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Farnborough, UK: Healthcare Safety Investigation Branch; June 3, 2021.

Wrong site/wrong patent surgery is a persistent healthcare never event. This report examines National Health Service (NHS) reporting data to identify how ambulatory patient identification errors contribute to wrong patient care. The authors recommend that the NHS use human factors methods to design control processes to target and manage the risks in the outpatient environment such as lack of technology integration, shared waiting area space, and reliance on verbal communication at clinic.
Omar I, Singhal R, Wilson M, et al. Int J Qual Health Care. 2021;33:mzab045.
Never events, a significant type of adverse event, should never occur in healthcare. This study analyzed 797 surgical never events that occurred from April 2012 to February 2020 in the National Health Service (NHS) England and categorized them into three main categories: wrong-site surgery (53.58%), retained items post-procedure (44.54%), and wrong implant/prosthesis (1.88%). In total 56 common general surgery never events have been found. Being aware of the common themes may help providers to develop more effective strategies to prevent these adverse events.
Yonash RA, Taylor M. Patient Safety. 2020;2:24-39.
Wrong-site surgeries can lead to serious patient harm and are considered never events by the National Quality Forum. Based on events reported to the Pennsylvania Patient Safety Reporting System between 2015 and 2019, the authors identified an average of 1.42 wrong-site surgery events per week and found that three-quarters of events resulted in temporary or permanent patient harm. The authors present several evidence-based strategies to reduce the likelihood of wrong-site surgery, including preoperative and intraoperative verification, site marking, and timeouts.  
Anderson JE, Watt AJ. Int J Qual Health Care. 2020;16.
Using a Safety-II framework, the authors used a mixed-methods approach to retrospectively analyze root cause analysis (RCA) reports of ‘never events’ occurring in the United Kingdom to characterize proposed actions, insights and recommendations to prevent future events. The analysis found that proposed actions were generally of low-to-moderate effectiveness, and that despite identifying systems challenges and weaknesses, many reports did not include proposed actions to mitigate or remove risks. The authors conclude that applying concepts from resilient healthcare can identify vulnerabilities and opportunities for strengthening the RCA system and improving the quality of RCA reports.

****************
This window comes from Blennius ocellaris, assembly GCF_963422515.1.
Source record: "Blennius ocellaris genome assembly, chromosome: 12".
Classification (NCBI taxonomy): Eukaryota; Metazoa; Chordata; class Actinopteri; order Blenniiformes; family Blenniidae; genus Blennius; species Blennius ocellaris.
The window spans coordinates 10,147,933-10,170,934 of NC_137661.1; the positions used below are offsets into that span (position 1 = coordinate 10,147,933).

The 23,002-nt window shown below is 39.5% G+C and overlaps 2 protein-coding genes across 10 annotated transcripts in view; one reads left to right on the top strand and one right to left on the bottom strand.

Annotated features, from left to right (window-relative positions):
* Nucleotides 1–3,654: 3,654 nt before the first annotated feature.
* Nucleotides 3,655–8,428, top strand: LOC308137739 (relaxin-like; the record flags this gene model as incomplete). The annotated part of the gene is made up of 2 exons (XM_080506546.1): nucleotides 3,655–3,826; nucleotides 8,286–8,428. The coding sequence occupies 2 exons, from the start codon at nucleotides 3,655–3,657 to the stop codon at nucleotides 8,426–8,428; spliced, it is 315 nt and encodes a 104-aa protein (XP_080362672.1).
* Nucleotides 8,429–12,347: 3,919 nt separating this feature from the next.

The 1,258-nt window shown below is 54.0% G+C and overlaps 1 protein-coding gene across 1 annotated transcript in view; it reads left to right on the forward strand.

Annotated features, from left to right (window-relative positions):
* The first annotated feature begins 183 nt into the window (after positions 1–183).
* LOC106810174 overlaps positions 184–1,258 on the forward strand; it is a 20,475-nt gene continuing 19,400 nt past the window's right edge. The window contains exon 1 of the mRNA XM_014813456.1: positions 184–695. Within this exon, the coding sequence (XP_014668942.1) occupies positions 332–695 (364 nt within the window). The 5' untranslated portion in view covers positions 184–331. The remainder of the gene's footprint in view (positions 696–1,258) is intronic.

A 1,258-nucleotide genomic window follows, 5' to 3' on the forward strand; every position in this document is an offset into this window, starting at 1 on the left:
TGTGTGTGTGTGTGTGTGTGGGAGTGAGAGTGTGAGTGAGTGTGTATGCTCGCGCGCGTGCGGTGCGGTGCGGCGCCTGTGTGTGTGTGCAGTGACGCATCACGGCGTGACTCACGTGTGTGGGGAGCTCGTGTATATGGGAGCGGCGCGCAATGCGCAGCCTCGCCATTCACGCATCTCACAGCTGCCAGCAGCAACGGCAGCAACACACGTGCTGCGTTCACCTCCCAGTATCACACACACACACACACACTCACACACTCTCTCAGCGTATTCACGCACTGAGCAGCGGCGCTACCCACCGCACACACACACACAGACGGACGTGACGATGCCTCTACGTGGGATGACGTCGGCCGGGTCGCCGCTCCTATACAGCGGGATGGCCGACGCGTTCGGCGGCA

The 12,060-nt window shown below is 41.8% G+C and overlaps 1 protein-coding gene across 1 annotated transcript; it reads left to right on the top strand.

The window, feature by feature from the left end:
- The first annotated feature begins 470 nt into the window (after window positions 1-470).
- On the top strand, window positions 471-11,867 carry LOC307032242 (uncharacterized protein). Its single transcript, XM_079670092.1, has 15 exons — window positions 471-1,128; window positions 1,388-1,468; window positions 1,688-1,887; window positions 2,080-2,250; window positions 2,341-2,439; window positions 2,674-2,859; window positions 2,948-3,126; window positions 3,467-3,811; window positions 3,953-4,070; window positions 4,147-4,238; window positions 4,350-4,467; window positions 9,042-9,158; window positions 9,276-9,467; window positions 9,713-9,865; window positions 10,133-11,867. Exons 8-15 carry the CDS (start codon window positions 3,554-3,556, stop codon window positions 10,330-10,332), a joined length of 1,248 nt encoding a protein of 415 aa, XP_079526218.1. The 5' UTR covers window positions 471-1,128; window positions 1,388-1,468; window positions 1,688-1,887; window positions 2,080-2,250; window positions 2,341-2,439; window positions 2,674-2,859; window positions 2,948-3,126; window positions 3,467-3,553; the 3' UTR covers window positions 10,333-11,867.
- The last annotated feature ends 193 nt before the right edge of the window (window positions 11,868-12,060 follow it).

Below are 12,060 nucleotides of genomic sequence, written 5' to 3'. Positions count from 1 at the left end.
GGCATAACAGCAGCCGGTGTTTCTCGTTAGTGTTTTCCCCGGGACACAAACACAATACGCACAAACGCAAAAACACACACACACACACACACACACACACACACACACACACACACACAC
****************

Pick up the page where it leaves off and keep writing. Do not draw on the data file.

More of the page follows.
Geraghty A, Ferguson L, McIlhenny C, et al. J Patient Saf. 2020;16.
Operating room list errors are often cited as leading to wrong-side, wrong-site or wrong-procedure errors. This retrospective study analyzed two years of data from the United Kingdom and found that while no wrong-side, wrong-site or wrong-procedure surgeries were performed during the period, 0.29% of cases (86 cases) included a list error. Wrong-side list errors accounted for the majority of all list errors (72%). Tracking and reducing operating room list errors may help to prevent wrong-side, -site, or -procedure errors.
Graham C, Reid S, Lord TC, et al. Br Dent J. 2019;226:32-38.
Reporting and avoidance of “never events,” such as a wrong tooth extraction, is important for providing consistently safe dental care. This article describes changes made in safety procedures, including introducing surgical safety briefings or huddles in an outpatient oral surgery unit of the United Kingdom’s National Health Service, that eliminated never events for more than two years.
Stahl JM, Mack K, Cebula S, et al. Mil Med. 2019.
This retrospective study of dental patient safety reports in the military health system demonstrated an increase in reported events, which may reflect improvements in safety culture. Wrong-site surgery was the most common adverse event, suggesting the need to enhance safety practices in dentistry.
Neily J, Soncrant C, Mills PD, et al. JAMA Netw Open. 2018;1:e185147.
The Joint Commission and National Quality Forum both consider wrong-site, wrong-procedure, and wrong-patient surgeries to be never events. Despite improvement approaches ranging from the Universal Protocol to nonpayment for the procedures themselves and any consequent care, these serious surgical errors continue to occur. This study measured the incidence of incorrect surgeries in Veterans Health Administration medical centers from 2010 to 2017. Surgical patient safety events resulting in harm were rare and declined by more than two-thirds from 2000 to 2017. Dentistry, ophthalmology, and neurosurgery had the highest incidence of in–operating room adverse events. Root cause analysis revealed that 29% of events could have been prevented with a correctly performed time-out. A WebM&M commentary examined an incident involving a wrong-side surgery.